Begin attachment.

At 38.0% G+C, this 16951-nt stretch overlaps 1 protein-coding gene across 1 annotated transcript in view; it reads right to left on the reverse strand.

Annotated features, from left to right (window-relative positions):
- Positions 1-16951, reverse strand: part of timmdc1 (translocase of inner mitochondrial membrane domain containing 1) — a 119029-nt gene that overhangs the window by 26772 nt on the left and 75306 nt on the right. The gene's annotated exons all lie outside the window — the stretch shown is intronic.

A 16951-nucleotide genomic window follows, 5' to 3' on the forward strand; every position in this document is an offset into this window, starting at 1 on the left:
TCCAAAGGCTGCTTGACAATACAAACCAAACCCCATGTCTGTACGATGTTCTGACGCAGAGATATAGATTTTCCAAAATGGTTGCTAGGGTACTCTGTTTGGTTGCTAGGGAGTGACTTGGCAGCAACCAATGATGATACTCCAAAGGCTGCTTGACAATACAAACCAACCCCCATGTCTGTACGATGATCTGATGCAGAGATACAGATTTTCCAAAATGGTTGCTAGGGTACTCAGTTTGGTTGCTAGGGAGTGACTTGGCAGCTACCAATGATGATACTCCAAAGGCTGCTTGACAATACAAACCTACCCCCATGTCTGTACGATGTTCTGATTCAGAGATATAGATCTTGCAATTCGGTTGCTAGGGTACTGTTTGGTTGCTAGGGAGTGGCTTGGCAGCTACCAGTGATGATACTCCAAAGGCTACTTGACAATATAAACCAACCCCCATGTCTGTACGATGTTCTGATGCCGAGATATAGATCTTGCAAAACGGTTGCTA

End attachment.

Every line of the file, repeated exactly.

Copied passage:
At 38.0% G+C, this 16951-nt stretch overlaps 1 protein-coding gene across 1 annotated transcript in view; it reads right to left on the reverse strand.

Annotated features, from left to right (window-relative positions):
- Positions 1-16951, reverse strand: part of timmdc1 (translocase of inner mitochondrial membrane domain containing 1) — a 119029-nt gene that overhangs the window by 26772 nt on the left and 75306 nt on the right. The gene's annotated exons all lie outside the window — the stretch shown is intronic.

A 16951-nucleotide genomic window follows, 5' to 3' on the forward strand; every position in this document is an offset into this window, starting at 1 on the left:
TCCAAAGGCTGCTTGACAATACAAACCAAACCCCATGTCTGTACGATGTTCTGACGCAGAGATATAGATTTTCCAAAATGGTTGCTAGGGTACTCTGTTTGGTTGCTAGGGAGTGACTTGGCAGCAACCAATGATGATACTCCAAAGGCTGCTTGACAATACAAACCAACCCCCATGTCTGTACGATGATCTGATGCAGAGATACAGATTTTCCAAAATGGTTGCTAGGGTACTCAGTTTGGTTGCTAGGGAGTGACTTGGCAGCTACCAATGATGATACTCCAAAGGCTGCTTGACAATACAAACCTACCCCCATGTCTGTACGATGTTCTGATTCAGAGATATAGATCTTGCAATTCGGTTGCTAGGGTACTGTTTGGTTGCTAGGGAGTGGCTTGGCAGCTACCAGTGATGATACTCCAAAGGCTACTTGACAATATAAACCAACCCCCATGTCTGTACGATGTTCTGATGCCGAGATATAGATCTTGCAAAACGGTTGCTA